Leauge venue: 1897-1964. League (VFL/AFL) Matches: 613 Record Attendance: 34,765-Fitz v Ess, 1923.
This series of ‘Home and Away’ posts are a look back at Melbourne’s footy grounds to essentially see what’s left. Whether it be an old entrance gate, a grandstand or perhaps just a plaque, I’ve searched high and low for whatever remains I can find.
These posts will essentially be based on a wide range of photos i took a good six or seven years ago when I had the time! I’m glad I did take them because much has changed in that short period.I’m starting proceedings by looking at Fitzroy Football Clubs ‘spiritual’ home, the Brunswick Street Oval.
Here is a shot of the old cricketers stand which still stands, taken in 1920. To the left stood it’s ‘sister’ or the football stand, which was destroyed by fire in 1976.
The land which became the Brunswick Street oval was set out for recreation in Fitzroy, Melbourne’s oldest suburb, in 1862, and as every other suburban football ground, began life primarily as a cricket venue. The Fitzroy Football club was formed in 1883, entering the VFA, the top league of its day, the following year. Naturally, the football club called Brunswick St. Oval home.
The VFL broke away from the VFA in 1897, and Fitzroy was one of the 8 founding clubs. In fact the Roys were the leagues first powerhouse, winning four of the first nine premierships. Early days of the VFL also saw finals shared between the grounds, and Brunswick St hosted 4 finals between 1897 and 1906. The club was able to build its own grandstand alongside the cricket stand in 1905. These were prosperous days for Fitzroy and the Brunswick St oval, however it was to be the last ‘development’ of the ground. By the time it ceased to act as a league ground after 1965, not much had changed.
Photo courtesy of Michael Gorey at http://gorey.com.au/
And here’s my picture from essentially the same forward pocket.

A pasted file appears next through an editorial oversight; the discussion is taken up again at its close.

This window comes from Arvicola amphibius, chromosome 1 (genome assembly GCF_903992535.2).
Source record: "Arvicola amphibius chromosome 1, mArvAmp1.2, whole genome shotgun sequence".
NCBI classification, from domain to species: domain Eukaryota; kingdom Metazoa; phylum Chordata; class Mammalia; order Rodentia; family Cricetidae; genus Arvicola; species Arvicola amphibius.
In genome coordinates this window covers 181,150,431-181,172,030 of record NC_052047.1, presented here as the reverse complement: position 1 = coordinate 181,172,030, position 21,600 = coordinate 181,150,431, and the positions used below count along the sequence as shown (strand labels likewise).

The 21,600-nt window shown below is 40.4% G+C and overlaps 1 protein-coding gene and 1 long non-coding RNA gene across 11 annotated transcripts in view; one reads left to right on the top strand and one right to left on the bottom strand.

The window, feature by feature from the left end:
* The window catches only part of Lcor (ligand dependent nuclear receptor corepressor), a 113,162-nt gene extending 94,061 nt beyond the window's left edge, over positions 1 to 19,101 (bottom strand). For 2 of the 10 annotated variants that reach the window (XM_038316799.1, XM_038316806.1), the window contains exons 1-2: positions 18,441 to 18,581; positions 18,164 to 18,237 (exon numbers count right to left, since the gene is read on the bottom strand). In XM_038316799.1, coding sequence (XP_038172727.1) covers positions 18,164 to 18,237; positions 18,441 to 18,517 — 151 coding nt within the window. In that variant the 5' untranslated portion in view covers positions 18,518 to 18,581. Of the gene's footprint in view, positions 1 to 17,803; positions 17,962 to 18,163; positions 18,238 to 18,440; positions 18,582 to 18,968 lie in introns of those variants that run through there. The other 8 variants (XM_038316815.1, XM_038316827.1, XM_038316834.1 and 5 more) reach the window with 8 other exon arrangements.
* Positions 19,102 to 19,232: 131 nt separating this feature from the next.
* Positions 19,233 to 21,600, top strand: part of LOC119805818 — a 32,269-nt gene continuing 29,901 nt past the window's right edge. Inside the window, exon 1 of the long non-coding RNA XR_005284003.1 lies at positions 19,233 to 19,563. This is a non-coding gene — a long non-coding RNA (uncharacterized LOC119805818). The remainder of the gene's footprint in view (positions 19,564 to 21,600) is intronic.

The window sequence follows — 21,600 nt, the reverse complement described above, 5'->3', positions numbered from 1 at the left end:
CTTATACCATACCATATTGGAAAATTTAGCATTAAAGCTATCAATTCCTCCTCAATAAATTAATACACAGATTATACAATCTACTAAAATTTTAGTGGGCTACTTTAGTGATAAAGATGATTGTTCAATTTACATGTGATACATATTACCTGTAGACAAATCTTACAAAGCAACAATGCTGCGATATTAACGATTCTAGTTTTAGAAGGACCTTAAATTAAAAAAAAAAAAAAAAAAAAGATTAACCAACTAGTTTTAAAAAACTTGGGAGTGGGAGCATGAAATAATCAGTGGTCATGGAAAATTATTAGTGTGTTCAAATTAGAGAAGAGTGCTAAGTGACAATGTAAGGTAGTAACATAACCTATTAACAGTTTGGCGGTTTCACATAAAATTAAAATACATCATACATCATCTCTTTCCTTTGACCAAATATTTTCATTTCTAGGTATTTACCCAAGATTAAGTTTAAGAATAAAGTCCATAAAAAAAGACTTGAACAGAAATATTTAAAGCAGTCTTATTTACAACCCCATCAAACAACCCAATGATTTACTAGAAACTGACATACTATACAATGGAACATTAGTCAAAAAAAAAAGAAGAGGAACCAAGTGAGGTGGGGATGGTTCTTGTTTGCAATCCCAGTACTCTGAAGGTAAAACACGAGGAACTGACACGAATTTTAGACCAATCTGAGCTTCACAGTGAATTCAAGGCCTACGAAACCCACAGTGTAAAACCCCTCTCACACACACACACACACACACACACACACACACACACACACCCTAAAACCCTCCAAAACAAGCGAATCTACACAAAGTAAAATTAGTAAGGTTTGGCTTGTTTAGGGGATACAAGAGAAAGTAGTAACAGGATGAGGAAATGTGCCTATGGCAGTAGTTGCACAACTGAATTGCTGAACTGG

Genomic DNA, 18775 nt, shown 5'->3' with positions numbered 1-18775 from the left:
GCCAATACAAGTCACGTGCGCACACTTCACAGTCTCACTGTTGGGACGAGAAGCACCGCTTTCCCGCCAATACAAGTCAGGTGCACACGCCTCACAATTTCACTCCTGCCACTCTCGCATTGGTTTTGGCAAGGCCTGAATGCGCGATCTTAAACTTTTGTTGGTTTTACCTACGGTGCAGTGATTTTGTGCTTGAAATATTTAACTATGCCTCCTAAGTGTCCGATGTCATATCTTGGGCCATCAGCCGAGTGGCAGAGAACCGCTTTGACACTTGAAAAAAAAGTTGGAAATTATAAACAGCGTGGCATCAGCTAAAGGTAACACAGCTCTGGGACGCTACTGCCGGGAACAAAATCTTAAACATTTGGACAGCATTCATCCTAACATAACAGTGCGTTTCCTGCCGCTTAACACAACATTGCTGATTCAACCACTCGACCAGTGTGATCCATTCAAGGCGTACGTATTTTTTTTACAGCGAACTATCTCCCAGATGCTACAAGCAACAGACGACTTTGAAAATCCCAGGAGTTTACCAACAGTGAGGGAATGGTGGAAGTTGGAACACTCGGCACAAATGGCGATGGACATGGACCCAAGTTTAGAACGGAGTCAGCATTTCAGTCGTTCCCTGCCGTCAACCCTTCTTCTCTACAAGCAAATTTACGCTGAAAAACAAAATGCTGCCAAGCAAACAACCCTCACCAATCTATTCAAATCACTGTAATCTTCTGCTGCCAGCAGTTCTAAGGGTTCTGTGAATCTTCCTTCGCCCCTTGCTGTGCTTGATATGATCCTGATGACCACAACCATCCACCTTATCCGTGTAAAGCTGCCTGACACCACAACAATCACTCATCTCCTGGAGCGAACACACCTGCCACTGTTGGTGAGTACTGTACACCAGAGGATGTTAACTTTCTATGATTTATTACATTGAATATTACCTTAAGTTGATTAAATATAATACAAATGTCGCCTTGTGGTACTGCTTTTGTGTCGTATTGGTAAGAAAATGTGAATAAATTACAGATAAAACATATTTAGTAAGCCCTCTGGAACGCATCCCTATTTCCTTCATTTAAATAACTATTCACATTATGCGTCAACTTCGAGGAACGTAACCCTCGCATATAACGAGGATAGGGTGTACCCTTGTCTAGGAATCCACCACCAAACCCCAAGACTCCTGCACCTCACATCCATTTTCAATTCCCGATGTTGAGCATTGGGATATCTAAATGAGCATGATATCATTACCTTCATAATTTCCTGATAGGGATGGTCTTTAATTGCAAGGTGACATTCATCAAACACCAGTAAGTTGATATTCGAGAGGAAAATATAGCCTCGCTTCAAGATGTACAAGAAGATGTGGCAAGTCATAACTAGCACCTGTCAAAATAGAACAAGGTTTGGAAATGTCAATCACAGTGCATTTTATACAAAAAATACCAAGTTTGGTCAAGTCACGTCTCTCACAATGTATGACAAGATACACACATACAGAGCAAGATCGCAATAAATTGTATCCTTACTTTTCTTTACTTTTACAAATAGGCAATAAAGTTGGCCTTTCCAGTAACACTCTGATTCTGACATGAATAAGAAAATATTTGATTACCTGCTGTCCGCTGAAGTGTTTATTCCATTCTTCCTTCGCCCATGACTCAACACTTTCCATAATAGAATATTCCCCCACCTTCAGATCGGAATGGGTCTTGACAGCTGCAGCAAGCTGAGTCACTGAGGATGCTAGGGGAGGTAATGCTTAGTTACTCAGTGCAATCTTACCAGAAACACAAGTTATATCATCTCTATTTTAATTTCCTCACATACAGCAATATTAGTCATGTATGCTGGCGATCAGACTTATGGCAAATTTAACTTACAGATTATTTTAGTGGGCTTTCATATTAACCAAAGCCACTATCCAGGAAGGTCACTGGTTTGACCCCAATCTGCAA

Fitzroy continued to train at the ground before moving their headquarters to South Melbourne’s Lakeside Oval. The cricket club continued on until a dispute with the local council which saw them merge with and move to Doncaster, rendering the ground essentially useless. The facility was opened to the public and local soccer was played there for a time in the late 1980’s. The cricketers grandstand thankfully was listed as a heritage building by the national trust of Australia.
The 1990’s saw the ground once again used for football, with VAFA club Uni Reds playing their home matches at the old league venue. Unfortunately the Fitzroy Football club ceased to exist as a league club at the conclusion of 1996, but the Uni Reds soon became the Fitzroy Reds, adopting the Lions old jumper. In 2008, the Reds officially merged with the old Fitzroy Football Club, meaning the the Roy boys, though no longer in the spotlight of the AFL, are back home where it all began.
Here are some more shots I took of Brunswick Street Oval, now the W.T Peterson Community Oval
With a little help from my friends:
-Marc Fiddians ‘Forever Fitzroy-a history of the Brunswick St Oval’
-Stephen Rodgers 1982 edition of ‘Every Game ever Played’
-Chris Donald’s “Fitzroy, for the love of the jumper.’
Great stuff, love the old grounds. The AFL has no character now.
And to think that I was born across the road from such history, at the Haven in Alfred Crescent.
Good stuff, nice photos and looking forward to your profiles of the other grounds. Its a shame that so many of the old grounds have been ripped apart.
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In January 1959 my parents and I emigrated, from England, to Melbourne on the M.V. Fairsea. My father worked on this ground as a curator and we lived in a house (no longer there) at the back of the grandstand. The house looked out onto Edinburgh Gardens. I was 14 at the time and I worked in Melbourne at Sands and Mcdougalls in Elizabeth Street. On Saturday afternoons, when football was being played (The Fitzroy Lions), I worked in a milk bar opposite the ground in Brunswick Street. I did a paper round and delivered them in Alfred Crescent. I have happy memories of living at North Fitzroy. I must say that whilst I lived at the ground I never saw the grass so green.
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Fantastic collection of information there. My great great grandfather, Theodore Goodenough a builder and son of a pioneer of Fitzroy North played in the first elevens of 1888 at Brunswick St oval. He also played for the early Fitzroy football team and our family were supporters through and through. According to family folklore the City of Fitzroy refused to pay for the cricket stand to be built (land boom recession times), so Theodore carried a kerosene lantern and visited local residents at night and took up a collection for building the stand, of which him and his partners carried out.
Hey Andrew, thank you so much for your family story there. I love all of these tid bits of information. Goodenough has to be one of the great football names!! That’s brilliant. Assuming he must have played pre-VFL, Roys were a formidable team back then, and Brunswick St second to the MCG in Melbourne town. Was the cricket stand the one that burnt down Thanks kindly for dropping a line,
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